Filed under Books, Fiction

17 responses to “Adeline Mowbray

  1. This is very interesting. Thanks for writing it up. What is the prose like?

    By the way, have you tried Maria Edgeworth’s Castle Rackrent. Funny, not at all didactic, less than 100 pages. A surprising book to find in 1800.


  2. As I was reading your post I was thinking exactly of Mary Wollstonecraft and wondered if this author had read her writing. This does sound like a fascinating read. Some subjects seem to be as fresh today as they were a couple hundred years ago. Some things just don’t change I guess. You write about it wonderfully–another one I need to add to my list…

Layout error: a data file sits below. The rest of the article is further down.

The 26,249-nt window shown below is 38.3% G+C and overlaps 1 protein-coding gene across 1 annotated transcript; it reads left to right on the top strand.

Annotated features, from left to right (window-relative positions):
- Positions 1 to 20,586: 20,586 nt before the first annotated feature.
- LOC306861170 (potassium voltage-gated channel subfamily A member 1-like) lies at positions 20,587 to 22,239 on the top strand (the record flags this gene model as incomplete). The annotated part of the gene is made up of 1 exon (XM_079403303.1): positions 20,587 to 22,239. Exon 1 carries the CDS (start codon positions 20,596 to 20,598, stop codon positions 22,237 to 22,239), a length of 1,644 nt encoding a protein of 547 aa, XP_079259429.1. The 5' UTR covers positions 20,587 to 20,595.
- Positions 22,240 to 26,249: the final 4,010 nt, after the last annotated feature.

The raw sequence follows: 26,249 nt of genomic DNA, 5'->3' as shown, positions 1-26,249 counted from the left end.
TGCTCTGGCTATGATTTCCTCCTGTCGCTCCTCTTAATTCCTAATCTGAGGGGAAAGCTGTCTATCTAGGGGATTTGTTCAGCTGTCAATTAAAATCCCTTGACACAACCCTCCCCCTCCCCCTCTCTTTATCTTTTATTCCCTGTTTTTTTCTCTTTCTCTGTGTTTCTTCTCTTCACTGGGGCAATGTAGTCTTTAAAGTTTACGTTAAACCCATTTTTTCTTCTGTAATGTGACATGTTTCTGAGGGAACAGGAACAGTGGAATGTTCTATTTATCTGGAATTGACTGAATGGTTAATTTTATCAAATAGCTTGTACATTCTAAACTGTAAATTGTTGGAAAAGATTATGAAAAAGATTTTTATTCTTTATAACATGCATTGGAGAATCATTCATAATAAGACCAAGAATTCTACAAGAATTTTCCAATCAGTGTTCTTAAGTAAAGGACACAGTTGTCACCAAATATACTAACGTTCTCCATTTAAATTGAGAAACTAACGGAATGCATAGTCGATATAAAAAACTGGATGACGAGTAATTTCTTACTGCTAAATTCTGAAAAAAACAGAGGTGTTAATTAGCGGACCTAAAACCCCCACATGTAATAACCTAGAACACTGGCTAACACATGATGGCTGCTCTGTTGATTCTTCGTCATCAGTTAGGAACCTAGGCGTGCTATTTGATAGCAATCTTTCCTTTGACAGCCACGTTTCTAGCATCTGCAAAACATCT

3. By the way, reading your post really puts me in the mood to pull out the Slaves next book and start reading. I think I’m in the mood now for something 18th C. (well, this is early 19th–but close anyway).


  4. I’ve been reading Georgette Heyer’s A Lady of Quality and her main character goes on about wanting a life of her own and not marrying which of course everyone thinks is just crazy. The Heyer book of sounds much more lighthearted than this one you’ve read but nevertheless it’s interesting to hear women voice these thoughts and the reactions they get. I’d never heard of this book but it’s going on my list! I really enjoyed your review.


  5. Jenny

    This sounds absolutely fascinating. I wonder if it could go on my list of “women ruined by reading,” like Emma Bovary? Is that a theme at all?